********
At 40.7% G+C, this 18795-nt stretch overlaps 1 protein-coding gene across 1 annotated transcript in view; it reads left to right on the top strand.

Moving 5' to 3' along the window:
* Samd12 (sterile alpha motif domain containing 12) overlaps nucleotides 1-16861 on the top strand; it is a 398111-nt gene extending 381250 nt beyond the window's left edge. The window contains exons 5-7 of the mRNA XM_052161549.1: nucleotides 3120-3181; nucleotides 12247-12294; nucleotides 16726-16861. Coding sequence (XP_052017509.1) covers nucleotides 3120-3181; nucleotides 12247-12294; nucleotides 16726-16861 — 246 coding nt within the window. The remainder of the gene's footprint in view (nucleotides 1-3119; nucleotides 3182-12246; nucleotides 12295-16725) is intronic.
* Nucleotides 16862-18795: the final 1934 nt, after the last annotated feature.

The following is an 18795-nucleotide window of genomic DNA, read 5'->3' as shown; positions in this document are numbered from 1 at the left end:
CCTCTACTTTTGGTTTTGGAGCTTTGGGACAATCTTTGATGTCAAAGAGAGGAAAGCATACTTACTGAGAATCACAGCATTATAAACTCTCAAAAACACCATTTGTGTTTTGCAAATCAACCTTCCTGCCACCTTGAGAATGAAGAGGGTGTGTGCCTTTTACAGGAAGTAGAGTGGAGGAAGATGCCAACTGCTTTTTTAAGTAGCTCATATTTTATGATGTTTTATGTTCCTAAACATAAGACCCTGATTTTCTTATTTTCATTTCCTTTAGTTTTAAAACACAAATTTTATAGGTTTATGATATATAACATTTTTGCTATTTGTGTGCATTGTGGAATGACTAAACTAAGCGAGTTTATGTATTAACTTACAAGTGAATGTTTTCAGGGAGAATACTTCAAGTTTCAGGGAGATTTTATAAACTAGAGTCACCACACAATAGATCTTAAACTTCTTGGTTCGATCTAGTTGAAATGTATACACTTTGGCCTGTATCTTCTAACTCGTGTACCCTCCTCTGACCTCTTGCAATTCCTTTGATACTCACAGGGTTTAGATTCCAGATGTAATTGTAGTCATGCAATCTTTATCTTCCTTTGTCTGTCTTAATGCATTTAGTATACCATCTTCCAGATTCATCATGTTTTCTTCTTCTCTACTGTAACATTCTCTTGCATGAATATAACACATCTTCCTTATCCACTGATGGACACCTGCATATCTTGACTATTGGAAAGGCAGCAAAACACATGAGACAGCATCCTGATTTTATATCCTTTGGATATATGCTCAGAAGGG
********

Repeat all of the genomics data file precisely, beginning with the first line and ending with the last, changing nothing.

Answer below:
At 40.7% G+C, this 18795-nt stretch overlaps 1 protein-coding gene across 1 annotated transcript in view; it reads left to right on the top strand.

Moving 5' to 3' along the window:
* Samd12 (sterile alpha motif domain containing 12) overlaps nucleotides 1-16861 on the top strand; it is a 398111-nt gene extending 381250 nt beyond the window's left edge. The window contains exons 5-7 of the mRNA XM_052161549.1: nucleotides 3120-3181; nucleotides 12247-12294; nucleotides 16726-16861. Coding sequence (XP_052017509.1) covers nucleotides 3120-3181; nucleotides 12247-12294; nucleotides 16726-16861 — 246 coding nt within the window. The remainder of the gene's footprint in view (nucleotides 1-3119; nucleotides 3182-12246; nucleotides 12295-16725) is intronic.
* Nucleotides 16862-18795: the final 1934 nt, after the last annotated feature.

The following is an 18795-nucleotide window of genomic DNA, read 5'->3' as shown; positions in this document are numbered from 1 at the left end:
CCTCTACTTTTGGTTTTGGAGCTTTGGGACAATCTTTGATGTCAAAGAGAGGAAAGCATACTTACTGAGAATCACAGCATTATAAACTCTCAAAAACACCATTTGTGTTTTGCAAATCAACCTTCCTGCCACCTTGAGAATGAAGAGGGTGTGTGCCTTTTACAGGAAGTAGAGTGGAGGAAGATGCCAACTGCTTTTTTAAGTAGCTCATATTTTATGATGTTTTATGTTCCTAAACATAAGACCCTGATTTTCTTATTTTCATTTCCTTTAGTTTTAAAACACAAATTTTATAGGTTTATGATATATAACATTTTTGCTATTTGTGTGCATTGTGGAATGACTAAACTAAGCGAGTTTATGTATTAACTTACAAGTGAATGTTTTCAGGGAGAATACTTCAAGTTTCAGGGAGATTTTATAAACTAGAGTCACCACACAATAGATCTTAAACTTCTTGGTTCGATCTAGTTGAAATGTATACACTTTGGCCTGTATCTTCTAACTCGTGTACCCTCCTCTGACCTCTTGCAATTCCTTTGATACTCACAGGGTTTAGATTCCAGATGTAATTGTAGTCATGCAATCTTTATCTTCCTTTGTCTGTCTTAATGCATTTAGTATACCATCTTCCAGATTCATCATGTTTTCTTCTTCTCTACTGTAACATTCTCTTGCATGAATATAACACATCTTCCTTATCCACTGATGGACACCTGCATATCTTGACTATTGGAAAGGCAGCAAAACACATGAGACAGCATCCTGATTTTATATCCTTTGGATATATGCTCAGAAGGG